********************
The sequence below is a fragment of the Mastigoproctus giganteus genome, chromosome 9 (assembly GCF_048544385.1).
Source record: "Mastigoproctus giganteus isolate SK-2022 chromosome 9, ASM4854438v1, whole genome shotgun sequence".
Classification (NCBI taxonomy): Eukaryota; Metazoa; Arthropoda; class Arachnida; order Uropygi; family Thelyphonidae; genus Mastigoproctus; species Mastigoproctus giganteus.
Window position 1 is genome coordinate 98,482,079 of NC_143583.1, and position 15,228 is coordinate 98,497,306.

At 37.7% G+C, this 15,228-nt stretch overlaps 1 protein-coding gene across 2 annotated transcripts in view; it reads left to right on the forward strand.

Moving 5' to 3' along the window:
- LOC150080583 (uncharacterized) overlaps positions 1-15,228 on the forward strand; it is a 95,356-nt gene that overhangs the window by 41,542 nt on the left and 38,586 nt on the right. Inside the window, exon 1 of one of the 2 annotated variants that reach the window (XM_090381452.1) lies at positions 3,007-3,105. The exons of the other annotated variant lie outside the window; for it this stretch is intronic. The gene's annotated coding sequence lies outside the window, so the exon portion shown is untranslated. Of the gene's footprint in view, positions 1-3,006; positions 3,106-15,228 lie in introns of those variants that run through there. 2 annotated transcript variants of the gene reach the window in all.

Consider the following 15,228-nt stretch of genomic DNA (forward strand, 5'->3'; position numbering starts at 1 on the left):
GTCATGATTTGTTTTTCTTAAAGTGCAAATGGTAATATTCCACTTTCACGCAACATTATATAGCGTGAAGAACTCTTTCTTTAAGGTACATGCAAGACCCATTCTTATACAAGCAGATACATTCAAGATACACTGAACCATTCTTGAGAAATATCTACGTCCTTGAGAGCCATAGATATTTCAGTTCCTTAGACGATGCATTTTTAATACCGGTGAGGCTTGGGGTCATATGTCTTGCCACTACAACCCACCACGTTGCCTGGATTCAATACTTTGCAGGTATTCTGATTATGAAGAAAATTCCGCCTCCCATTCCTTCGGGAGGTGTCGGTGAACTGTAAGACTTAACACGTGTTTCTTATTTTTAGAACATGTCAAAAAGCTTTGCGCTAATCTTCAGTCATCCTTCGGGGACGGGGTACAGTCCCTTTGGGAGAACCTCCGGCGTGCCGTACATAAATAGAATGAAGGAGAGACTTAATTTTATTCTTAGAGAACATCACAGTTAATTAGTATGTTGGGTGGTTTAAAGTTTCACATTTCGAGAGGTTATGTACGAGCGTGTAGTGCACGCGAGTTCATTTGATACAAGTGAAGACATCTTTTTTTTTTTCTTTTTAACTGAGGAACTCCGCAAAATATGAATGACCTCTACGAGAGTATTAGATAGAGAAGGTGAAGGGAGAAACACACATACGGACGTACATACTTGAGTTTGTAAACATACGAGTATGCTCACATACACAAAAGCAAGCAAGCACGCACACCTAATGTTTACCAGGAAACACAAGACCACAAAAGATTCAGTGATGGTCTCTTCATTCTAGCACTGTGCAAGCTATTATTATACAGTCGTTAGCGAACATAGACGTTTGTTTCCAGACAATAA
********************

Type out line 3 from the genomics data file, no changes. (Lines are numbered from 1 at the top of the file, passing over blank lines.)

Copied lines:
Classification (NCBI taxonomy): Eukaryota; Metazoa; Arthropoda; class Arachnida; order Uropygi; family Thelyphonidae; genus Mastigoproctus; species Mastigoproctus giganteus.